Designing Architecture Firms for Long-Term Prosperity
April 29 @ 8:30 am - 9:30 am PDT$15.00 – $25.00
How to Design a Firm That Overcomes Economic Crises and Achieves Long-Term Prosperity
This is a virtual event. Zoom information will be emailed directly to registrants 24 hours before each event.
CES Learning Units: 1 LU (Applying)
In this course, decision-makers at architecture firms of all sizes will acquire strategies for recovering from economic crises and for recession-proofing their businesses against future economic uncertainties. Patrick MacLeamy, FAIA, will draw on his 50-year experience at HOK to impart techniques for leading through trying times and implementing change. Participants will understand the value of full-time marketing practices and how to implement them. Additional issues that will be addressed: What’s the most valuable part of your firm? How do you identify in-demand services you aren’t currently offering but should? How do you buy time when confronted with crises? How do you create a succession plan that assures the firm’s future? Attendees will learn time-proven business tips for overcoming economic downswings—from pandemics and trade wars to cyclical recessions—while increasing long-term profitability.
Patrick MacLeamy, FAIA
Patrick MacLeamy, FAIA, spent 50 years at HOK, which grew into one of the largest architecture and engineering firms in the world during his time there. He rose from Junior Designer to CEO and witnessed the firm’s growth from a single Midwestern office to 27 locations across the globe offering architecture, interiors, engineering, and planning. MacLeamy joined HOK St. Louis in 1967, helped establish the firm’s San Francisco office in 1970, joined HOK’s executive committee in 1995, was named COO in 2000, and served as CEO from 2003 until his retirement in 2016.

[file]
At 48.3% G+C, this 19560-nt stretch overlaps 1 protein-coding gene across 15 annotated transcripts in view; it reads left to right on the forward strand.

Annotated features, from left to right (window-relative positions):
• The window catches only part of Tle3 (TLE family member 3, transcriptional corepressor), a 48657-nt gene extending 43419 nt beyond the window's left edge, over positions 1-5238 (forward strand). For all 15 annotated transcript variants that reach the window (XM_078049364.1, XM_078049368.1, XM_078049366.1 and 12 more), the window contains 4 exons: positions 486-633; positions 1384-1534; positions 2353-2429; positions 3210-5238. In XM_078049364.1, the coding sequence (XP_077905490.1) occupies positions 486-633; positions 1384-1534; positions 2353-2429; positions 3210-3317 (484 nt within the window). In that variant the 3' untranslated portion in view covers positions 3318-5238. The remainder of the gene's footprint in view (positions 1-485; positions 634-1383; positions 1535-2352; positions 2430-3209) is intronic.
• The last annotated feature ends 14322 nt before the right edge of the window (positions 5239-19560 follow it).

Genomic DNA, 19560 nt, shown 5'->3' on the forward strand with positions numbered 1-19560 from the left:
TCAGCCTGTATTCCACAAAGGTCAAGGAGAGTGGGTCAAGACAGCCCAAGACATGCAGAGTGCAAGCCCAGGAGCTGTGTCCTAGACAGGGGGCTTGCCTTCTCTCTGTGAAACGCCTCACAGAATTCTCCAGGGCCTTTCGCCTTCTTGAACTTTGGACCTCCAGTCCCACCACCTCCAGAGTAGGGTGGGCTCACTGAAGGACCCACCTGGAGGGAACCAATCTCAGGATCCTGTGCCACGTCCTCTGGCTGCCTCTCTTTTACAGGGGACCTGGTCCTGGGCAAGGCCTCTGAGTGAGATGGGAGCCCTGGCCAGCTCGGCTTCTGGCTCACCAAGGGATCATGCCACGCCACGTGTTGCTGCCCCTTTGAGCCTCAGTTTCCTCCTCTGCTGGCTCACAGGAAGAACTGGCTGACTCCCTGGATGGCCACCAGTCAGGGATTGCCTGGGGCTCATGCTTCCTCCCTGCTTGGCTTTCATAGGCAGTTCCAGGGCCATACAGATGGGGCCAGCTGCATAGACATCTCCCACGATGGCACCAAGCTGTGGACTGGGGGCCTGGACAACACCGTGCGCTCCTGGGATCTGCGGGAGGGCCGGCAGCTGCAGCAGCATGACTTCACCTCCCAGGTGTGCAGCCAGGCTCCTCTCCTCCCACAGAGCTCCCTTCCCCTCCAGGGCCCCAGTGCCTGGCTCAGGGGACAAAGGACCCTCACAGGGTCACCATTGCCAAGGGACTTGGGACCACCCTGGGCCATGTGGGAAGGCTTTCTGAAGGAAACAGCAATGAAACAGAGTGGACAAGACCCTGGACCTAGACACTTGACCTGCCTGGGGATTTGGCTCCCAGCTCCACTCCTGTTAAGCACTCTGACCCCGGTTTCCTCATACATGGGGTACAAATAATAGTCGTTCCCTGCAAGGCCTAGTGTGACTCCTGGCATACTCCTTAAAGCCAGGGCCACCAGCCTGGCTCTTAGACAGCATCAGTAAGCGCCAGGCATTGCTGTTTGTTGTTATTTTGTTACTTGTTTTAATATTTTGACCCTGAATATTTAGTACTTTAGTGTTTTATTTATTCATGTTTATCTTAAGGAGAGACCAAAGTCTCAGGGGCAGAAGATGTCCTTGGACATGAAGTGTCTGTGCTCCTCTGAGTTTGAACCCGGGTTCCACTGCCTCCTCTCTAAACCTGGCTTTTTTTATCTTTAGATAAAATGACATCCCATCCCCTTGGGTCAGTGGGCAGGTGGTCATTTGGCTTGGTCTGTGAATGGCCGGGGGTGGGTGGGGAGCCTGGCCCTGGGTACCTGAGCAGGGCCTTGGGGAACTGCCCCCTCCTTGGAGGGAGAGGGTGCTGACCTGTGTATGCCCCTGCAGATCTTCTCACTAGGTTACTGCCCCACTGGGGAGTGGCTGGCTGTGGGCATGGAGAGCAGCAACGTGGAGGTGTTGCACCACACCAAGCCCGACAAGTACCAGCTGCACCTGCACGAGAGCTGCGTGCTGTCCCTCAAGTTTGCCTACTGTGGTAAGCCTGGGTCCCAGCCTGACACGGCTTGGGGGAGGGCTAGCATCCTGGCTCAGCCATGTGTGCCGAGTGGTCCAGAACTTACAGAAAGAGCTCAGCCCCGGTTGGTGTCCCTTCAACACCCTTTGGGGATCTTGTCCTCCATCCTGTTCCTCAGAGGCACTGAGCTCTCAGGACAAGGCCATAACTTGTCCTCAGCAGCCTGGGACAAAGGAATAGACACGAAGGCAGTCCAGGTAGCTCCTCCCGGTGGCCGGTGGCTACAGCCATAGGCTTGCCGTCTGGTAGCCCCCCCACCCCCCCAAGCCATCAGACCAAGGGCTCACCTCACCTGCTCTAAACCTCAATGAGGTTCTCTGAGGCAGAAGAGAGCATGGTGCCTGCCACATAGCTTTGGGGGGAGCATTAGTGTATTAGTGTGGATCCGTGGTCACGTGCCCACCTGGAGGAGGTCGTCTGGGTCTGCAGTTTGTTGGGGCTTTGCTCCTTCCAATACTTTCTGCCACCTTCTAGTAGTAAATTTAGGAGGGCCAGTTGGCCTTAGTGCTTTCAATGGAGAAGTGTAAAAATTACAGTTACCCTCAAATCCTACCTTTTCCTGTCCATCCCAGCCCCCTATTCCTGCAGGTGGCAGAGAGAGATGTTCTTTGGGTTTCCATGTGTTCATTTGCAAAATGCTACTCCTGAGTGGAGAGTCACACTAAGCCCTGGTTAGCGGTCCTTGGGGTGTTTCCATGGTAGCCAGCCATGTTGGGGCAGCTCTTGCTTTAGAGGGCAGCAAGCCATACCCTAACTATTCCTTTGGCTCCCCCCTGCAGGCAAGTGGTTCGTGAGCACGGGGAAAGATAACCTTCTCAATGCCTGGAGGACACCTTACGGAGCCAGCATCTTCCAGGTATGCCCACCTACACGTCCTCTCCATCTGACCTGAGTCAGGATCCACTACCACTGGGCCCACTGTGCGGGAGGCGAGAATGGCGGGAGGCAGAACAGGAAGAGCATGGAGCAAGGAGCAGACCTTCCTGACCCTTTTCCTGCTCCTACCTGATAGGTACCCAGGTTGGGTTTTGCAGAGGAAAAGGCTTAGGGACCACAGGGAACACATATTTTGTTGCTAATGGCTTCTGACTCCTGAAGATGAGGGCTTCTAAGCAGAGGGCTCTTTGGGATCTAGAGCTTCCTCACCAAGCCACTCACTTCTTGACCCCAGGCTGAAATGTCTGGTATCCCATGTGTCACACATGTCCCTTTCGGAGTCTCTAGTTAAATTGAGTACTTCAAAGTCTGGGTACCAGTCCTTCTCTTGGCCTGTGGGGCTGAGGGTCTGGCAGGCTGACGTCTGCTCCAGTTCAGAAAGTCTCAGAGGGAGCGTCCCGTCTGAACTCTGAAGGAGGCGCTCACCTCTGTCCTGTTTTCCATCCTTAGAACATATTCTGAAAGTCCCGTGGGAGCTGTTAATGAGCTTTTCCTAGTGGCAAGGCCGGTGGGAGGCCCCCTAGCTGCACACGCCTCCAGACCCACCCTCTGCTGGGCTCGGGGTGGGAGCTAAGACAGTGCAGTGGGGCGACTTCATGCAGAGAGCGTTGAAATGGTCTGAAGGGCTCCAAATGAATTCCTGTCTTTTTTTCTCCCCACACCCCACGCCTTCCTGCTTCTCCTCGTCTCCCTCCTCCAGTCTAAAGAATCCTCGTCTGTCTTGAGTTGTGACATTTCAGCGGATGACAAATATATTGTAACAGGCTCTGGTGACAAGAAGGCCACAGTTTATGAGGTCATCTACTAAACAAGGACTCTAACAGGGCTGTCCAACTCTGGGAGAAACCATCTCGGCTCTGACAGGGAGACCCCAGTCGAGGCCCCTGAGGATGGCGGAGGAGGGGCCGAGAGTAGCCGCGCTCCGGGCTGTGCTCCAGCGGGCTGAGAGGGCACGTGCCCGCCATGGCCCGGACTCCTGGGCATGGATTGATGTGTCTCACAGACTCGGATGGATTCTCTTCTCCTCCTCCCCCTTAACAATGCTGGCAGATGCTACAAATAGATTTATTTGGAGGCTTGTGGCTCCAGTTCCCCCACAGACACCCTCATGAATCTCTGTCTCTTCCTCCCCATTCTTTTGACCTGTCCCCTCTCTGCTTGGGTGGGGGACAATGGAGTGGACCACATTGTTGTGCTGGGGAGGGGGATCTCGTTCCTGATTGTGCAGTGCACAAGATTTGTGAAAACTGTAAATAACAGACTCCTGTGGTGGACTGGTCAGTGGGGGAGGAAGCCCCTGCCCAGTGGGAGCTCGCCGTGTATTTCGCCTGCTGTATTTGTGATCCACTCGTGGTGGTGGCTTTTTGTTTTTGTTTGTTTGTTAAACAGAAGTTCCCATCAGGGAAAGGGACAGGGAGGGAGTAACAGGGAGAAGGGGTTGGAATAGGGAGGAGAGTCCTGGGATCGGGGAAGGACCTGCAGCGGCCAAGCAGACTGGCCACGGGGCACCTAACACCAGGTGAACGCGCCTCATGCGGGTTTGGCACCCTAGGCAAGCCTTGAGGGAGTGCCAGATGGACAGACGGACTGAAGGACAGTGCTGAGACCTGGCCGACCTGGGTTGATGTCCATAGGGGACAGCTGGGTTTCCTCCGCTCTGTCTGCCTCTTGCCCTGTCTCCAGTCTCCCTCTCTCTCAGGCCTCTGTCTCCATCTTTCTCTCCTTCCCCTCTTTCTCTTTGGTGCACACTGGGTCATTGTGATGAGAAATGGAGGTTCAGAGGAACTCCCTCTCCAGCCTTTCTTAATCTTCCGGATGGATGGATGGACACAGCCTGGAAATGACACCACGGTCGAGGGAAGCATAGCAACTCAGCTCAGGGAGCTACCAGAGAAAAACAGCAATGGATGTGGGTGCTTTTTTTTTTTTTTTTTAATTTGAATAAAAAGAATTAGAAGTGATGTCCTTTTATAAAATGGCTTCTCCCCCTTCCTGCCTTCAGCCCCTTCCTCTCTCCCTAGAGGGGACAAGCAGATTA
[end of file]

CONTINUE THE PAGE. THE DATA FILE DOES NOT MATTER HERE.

He draws on his multi-layered experience in the book Designing a World-Class Architecture Firm: The People, Stories, and Strategies Behind HOK (Wiley, 2020). Says A Daily Dose of Architecture: “The book’s layout is clear and logical, as are MacLeamy’s words, which makes it ideal for a class on professional practice or for architects who are busy designing buildings but still want to improve their management skills.”
MacLeamy led many signature projects at HOK, including Moscone Center in San Francisco and King Khalid International Airport in Saudi Arabia. Over the years, he worked as a designer, a project manager, and a marketer. Trained as an architect, MacLeamy is a self-taught executive, who attributes his success to his ability to communicate clearly and his interest in financial metrics and digital standards. He is perhaps best known for the “MacLeamy Curve,” which advocates assigning ample resources early in the design process, optimizing the design and correcting mistakes early when it is easy and cheap—instead of during construction when it is difficult and expensive.
In 1994, MacLeamy was a founding member of buildingSMART International, which works to achieve open standards for the exchange of digital information in the building and infrastructure industries. He was elected a Fellow for his service to the organization in 2018, and serves as International Chairman to this day.
Program attendees can purchase Patrick MacLeamy’s book, Designing a World-Class Architecture Firm: The People, Stories, and Strategies Behind HOK, at a 35% discount by entering code ARC33 during checkout at: https://www.wiley.com/en-us/search?pq=macleamy%7Crelevance
+ Participants will gain a strategy for diversifying their firms for long-term prosperity, including ideas for expanding services, launching new divisions, and merging with or acquiring another firm.
+ Attendees will gain insights into the necessity of creating a succession plan and tools for correcting this known weakness within the architecture profession.
+ The seminar will train participants to “think clients, not projects” to elevate a firm from a service provider to a trusted advisor. The 20/80 formula for client success will also be covered.
+ The session will detail the advantages of structuring the firm around specialized leaders to improve efficiency and encourage internal collaboration to help firms better compete externally.